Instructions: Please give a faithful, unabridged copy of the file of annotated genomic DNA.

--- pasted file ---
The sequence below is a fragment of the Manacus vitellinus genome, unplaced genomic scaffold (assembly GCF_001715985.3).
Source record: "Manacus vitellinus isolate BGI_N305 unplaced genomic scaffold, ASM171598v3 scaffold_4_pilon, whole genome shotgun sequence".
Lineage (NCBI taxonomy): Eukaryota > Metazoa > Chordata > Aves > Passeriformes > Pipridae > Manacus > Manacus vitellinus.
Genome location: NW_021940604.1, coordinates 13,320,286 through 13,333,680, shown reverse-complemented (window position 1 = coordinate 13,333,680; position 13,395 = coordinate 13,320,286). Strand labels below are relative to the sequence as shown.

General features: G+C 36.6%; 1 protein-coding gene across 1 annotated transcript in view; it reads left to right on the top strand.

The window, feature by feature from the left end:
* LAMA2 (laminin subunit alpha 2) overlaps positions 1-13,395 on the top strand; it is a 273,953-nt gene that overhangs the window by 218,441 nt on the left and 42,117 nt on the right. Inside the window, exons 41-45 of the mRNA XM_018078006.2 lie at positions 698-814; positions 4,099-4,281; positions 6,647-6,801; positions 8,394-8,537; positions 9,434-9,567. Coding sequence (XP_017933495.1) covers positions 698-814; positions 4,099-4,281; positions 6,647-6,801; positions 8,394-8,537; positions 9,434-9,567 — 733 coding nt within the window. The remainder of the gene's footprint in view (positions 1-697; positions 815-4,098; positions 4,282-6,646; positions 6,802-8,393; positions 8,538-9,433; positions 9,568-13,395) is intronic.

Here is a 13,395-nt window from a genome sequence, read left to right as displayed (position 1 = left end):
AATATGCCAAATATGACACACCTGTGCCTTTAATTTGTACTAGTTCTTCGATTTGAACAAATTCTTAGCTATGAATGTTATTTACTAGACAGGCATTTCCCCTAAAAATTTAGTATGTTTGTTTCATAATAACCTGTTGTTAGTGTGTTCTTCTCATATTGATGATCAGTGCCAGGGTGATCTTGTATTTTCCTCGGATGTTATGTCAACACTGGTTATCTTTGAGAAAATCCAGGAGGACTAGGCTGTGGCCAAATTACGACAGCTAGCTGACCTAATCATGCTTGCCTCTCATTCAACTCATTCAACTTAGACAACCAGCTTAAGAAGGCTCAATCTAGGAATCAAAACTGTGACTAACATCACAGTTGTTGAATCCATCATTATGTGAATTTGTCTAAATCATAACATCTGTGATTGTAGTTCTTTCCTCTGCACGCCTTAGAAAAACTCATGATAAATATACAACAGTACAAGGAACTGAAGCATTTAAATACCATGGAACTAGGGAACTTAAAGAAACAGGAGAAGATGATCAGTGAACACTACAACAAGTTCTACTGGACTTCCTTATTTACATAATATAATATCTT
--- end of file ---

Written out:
The sequence below is a fragment of the Manacus vitellinus genome, unplaced genomic scaffold (assembly GCF_001715985.3).
Source record: "Manacus vitellinus isolate BGI_N305 unplaced genomic scaffold, ASM171598v3 scaffold_4_pilon, whole genome shotgun sequence".
Lineage (NCBI taxonomy): Eukaryota > Metazoa > Chordata > Aves > Passeriformes > Pipridae > Manacus > Manacus vitellinus.
Genome location: NW_021940604.1, coordinates 13,320,286 through 13,333,680, shown reverse-complemented (window position 1 = coordinate 13,333,680; position 13,395 = coordinate 13,320,286). Strand labels below are relative to the sequence as shown.

General features: G+C 36.6%; 1 protein-coding gene across 1 annotated transcript in view; it reads left to right on the top strand.

The window, feature by feature from the left end:
* LAMA2 (laminin subunit alpha 2) overlaps positions 1-13,395 on the top strand; it is a 273,953-nt gene that overhangs the window by 218,441 nt on the left and 42,117 nt on the right. Inside the window, exons 41-45 of the mRNA XM_018078006.2 lie at positions 698-814; positions 4,099-4,281; positions 6,647-6,801; positions 8,394-8,537; positions 9,434-9,567. Coding sequence (XP_017933495.1) covers positions 698-814; positions 4,099-4,281; positions 6,647-6,801; positions 8,394-8,537; positions 9,434-9,567 — 733 coding nt within the window. The remainder of the gene's footprint in view (positions 1-697; positions 815-4,098; positions 4,282-6,646; positions 6,802-8,393; positions 8,538-9,433; positions 9,568-13,395) is intronic.

Here is a 13,395-nt window from a genome sequence, read left to right as displayed (position 1 = left end):
AATATGCCAAATATGACACACCTGTGCCTTTAATTTGTACTAGTTCTTCGATTTGAACAAATTCTTAGCTATGAATGTTATTTACTAGACAGGCATTTCCCCTAAAAATTTAGTATGTTTGTTTCATAATAACCTGTTGTTAGTGTGTTCTTCTCATATTGATGATCAGTGCCAGGGTGATCTTGTATTTTCCTCGGATGTTATGTCAACACTGGTTATCTTTGAGAAAATCCAGGAGGACTAGGCTGTGGCCAAATTACGACAGCTAGCTGACCTAATCATGCTTGCCTCTCATTCAACTCATTCAACTTAGACAACCAGCTTAAGAAGGCTCAATCTAGGAATCAAAACTGTGACTAACATCACAGTTGTTGAATCCATCATTATGTGAATTTGTCTAAATCATAACATCTGTGATTGTAGTTCTTTCCTCTGCACGCCTTAGAAAAACTCATGATAAATATACAACAGTACAAGGAACTGAAGCATTTAAATACCATGGAACTAGGGAACTTAAAGAAACAGGAGAAGATGATCAGTGAACACTACAACAAGTTCTACTGGACTTCCTTATTTACATAATATAATATCTT